Tally up on tick disease
Canadian public health officials have been warning about the rise in the number of ticks in Canada and the increased risk of Lyme disease.
Alberta Health Services says three cases have been confirmed in Alberta so far this year but none of the patients was infected here.
Diagnosis of the disease has been controversial and some patients believe they have the disease even though their doctors have not confirmed their diagnosis.
Teri McCallum started feeling very ill a few years ago but she had trouble getting a diagnosis and Canadian tests for Lyme disease were negative.
“I couldn't concentrate, I had brain fog, memory loss, vision loss,” said Teri.
Eventually McCallum went to a private clinic in the U.S. for help.
A lab in California that uses different tests and criteria, concluded that McCallum did have Lyme disease.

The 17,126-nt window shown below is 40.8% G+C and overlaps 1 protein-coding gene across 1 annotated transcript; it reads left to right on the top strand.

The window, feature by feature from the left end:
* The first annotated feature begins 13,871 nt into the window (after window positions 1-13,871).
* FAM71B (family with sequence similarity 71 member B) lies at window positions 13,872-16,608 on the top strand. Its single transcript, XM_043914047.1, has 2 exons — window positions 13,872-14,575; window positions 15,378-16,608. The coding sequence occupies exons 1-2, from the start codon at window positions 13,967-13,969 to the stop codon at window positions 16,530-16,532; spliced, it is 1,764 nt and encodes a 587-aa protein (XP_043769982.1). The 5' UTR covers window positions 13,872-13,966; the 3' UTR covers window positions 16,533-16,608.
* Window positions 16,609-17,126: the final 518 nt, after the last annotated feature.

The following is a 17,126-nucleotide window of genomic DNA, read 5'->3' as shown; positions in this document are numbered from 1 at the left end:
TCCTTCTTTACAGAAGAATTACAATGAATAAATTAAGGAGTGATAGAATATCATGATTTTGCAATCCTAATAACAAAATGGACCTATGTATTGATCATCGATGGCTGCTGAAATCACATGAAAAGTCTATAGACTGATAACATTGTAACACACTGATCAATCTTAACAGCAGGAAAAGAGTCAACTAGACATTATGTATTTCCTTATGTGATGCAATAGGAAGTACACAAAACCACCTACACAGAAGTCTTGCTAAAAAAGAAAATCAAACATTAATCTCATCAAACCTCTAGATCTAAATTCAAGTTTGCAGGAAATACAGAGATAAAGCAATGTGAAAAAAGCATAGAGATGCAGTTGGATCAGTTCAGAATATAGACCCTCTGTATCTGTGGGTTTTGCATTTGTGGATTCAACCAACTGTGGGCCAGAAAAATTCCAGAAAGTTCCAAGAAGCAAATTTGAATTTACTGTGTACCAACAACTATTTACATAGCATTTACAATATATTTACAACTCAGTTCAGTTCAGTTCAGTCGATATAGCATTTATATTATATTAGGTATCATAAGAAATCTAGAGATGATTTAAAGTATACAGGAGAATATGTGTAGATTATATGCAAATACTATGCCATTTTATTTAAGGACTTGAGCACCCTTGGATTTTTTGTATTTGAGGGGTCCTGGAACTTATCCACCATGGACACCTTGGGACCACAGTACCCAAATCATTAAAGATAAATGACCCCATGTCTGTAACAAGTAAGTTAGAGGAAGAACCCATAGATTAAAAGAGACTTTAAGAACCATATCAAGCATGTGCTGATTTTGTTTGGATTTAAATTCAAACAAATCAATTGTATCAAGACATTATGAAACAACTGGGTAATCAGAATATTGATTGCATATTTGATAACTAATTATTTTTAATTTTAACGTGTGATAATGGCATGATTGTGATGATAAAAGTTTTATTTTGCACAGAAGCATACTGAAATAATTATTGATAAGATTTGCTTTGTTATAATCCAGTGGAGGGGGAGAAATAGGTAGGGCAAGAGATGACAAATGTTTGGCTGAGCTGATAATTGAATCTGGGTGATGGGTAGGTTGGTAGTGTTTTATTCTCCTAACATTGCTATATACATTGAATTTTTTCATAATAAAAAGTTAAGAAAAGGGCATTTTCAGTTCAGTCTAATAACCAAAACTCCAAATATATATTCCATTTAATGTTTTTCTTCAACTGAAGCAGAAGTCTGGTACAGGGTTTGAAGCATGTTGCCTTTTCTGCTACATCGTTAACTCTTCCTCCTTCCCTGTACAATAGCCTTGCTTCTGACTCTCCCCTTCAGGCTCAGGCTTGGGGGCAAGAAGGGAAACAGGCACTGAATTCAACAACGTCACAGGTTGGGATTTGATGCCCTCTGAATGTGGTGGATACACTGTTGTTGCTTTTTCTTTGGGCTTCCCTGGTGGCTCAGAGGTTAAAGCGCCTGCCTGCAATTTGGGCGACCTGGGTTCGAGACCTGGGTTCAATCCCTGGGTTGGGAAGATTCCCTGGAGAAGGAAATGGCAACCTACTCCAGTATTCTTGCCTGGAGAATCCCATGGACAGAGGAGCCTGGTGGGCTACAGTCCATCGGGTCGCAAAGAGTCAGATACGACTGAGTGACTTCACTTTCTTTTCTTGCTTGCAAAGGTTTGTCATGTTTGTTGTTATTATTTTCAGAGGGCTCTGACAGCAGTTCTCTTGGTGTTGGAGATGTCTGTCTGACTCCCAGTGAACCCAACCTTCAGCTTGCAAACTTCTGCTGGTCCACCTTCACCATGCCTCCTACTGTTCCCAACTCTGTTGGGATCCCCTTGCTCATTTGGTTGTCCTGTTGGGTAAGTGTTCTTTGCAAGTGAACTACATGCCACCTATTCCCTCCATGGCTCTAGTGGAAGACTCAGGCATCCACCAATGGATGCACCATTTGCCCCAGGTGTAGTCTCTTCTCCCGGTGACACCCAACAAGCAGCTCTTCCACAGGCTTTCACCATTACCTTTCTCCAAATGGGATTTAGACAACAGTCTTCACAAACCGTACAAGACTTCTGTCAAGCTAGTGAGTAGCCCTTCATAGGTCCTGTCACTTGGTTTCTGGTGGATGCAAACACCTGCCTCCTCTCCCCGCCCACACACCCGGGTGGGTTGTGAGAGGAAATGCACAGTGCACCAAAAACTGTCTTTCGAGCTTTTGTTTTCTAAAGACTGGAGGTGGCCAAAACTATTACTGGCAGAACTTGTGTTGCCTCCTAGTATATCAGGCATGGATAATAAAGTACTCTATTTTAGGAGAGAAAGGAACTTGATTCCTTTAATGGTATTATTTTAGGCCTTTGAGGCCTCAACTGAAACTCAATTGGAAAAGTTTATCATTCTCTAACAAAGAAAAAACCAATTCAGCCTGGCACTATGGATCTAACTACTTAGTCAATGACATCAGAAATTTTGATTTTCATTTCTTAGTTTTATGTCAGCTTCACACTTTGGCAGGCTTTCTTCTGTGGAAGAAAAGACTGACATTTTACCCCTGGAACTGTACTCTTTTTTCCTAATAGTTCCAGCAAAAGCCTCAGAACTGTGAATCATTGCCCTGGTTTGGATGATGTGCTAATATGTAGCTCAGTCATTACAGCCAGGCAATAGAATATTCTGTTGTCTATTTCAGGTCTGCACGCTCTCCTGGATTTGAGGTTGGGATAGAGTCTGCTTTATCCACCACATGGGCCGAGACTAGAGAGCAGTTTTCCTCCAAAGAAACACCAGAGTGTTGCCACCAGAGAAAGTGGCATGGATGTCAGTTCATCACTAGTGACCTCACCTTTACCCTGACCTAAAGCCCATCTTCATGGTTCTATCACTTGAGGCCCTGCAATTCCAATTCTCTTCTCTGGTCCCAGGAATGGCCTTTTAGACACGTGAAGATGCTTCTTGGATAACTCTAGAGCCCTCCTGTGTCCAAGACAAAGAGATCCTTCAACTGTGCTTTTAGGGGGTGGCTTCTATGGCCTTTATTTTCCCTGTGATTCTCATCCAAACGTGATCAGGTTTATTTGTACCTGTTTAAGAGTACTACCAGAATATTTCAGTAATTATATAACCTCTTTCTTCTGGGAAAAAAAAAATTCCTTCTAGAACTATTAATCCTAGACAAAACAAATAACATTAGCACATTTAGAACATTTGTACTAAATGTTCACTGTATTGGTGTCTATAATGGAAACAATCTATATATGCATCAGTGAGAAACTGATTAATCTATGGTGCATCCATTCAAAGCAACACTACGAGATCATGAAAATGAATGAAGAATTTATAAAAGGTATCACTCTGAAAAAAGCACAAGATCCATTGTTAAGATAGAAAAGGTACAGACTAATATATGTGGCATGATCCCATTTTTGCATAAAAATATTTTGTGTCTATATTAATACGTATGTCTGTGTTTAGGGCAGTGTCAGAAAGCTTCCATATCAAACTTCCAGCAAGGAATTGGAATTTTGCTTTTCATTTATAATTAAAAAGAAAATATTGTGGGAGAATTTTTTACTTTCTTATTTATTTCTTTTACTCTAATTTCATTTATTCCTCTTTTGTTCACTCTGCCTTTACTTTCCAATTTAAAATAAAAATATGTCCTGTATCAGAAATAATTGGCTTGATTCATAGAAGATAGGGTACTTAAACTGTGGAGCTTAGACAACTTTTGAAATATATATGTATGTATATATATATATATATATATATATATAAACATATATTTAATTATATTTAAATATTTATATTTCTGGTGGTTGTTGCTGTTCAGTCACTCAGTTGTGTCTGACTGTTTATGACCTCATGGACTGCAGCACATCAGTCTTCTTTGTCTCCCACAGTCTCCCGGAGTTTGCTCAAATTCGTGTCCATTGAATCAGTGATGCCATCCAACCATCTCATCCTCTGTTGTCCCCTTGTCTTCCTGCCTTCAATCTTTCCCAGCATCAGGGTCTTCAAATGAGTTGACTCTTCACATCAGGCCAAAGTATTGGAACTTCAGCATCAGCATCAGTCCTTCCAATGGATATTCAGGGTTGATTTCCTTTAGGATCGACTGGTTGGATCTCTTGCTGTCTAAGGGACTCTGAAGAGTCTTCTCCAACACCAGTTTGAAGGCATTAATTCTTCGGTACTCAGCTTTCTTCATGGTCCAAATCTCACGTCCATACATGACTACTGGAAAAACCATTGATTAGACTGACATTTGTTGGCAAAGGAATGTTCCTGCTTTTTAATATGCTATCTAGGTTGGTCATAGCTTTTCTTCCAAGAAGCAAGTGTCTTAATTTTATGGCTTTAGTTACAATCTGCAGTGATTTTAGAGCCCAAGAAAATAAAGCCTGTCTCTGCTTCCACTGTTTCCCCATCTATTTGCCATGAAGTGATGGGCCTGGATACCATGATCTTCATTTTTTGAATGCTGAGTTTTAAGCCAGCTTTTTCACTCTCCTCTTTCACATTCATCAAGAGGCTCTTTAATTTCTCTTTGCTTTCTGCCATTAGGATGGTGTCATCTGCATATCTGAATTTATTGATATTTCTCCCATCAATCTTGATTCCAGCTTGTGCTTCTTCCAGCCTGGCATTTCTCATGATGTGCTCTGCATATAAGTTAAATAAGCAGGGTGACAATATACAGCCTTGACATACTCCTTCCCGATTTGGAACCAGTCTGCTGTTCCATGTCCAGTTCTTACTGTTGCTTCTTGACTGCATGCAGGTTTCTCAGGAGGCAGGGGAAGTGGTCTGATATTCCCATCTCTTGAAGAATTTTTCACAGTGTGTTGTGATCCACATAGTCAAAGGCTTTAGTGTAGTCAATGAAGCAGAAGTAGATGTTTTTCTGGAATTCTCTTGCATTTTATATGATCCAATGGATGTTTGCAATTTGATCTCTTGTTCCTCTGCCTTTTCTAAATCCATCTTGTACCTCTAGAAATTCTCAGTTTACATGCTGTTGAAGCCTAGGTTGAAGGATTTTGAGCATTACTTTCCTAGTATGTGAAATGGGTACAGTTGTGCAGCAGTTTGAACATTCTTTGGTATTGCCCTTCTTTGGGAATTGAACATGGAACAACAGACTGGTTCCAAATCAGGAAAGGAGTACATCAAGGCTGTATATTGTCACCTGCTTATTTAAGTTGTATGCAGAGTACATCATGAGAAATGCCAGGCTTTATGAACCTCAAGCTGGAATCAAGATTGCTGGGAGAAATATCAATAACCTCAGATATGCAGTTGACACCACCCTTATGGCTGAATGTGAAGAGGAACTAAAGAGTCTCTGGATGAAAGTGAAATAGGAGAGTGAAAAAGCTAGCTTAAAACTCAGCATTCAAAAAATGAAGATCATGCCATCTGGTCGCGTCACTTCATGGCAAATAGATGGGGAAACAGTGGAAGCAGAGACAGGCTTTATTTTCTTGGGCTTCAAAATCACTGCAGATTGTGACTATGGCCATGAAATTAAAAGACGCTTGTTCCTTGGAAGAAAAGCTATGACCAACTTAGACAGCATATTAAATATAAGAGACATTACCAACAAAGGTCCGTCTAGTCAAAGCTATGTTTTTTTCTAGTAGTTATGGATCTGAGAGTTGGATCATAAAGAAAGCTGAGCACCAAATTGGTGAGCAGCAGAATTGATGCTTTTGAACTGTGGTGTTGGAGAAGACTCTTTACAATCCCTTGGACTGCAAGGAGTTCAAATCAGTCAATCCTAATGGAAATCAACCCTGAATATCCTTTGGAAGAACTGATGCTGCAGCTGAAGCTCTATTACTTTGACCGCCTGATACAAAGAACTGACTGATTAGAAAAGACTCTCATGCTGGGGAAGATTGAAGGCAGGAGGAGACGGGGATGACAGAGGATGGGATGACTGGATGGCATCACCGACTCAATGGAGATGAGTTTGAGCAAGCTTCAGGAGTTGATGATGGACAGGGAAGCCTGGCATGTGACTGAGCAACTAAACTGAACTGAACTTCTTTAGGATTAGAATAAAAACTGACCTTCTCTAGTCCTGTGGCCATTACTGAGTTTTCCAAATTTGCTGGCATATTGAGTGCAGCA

She has spent thousand of dollars for the diagnosis and treatment and says it was worth it.
“I’m better I have my life back, I’m 95 percent of my life back,” said Teri.
George Chaconas is a PhD at the University of Calgary who is studying Lyme disease.
“We're trying to understand how this bacterium works. How does it function. Because if we understand that better then we can have a much better handle on methods for control, for diagnosis, for treatment,” said Chaconas.
Alberta Health Services insists that there has never been a case of Lyme disease acquired in this province.
Chaconas says there is no stable tick population in Alberta that carries the bacteria but says migrating birds can drop infected ticks.
The issue is getting some national attention after a private member’s bill was introduced by the Green Party calling for a national plan to deal with the disease.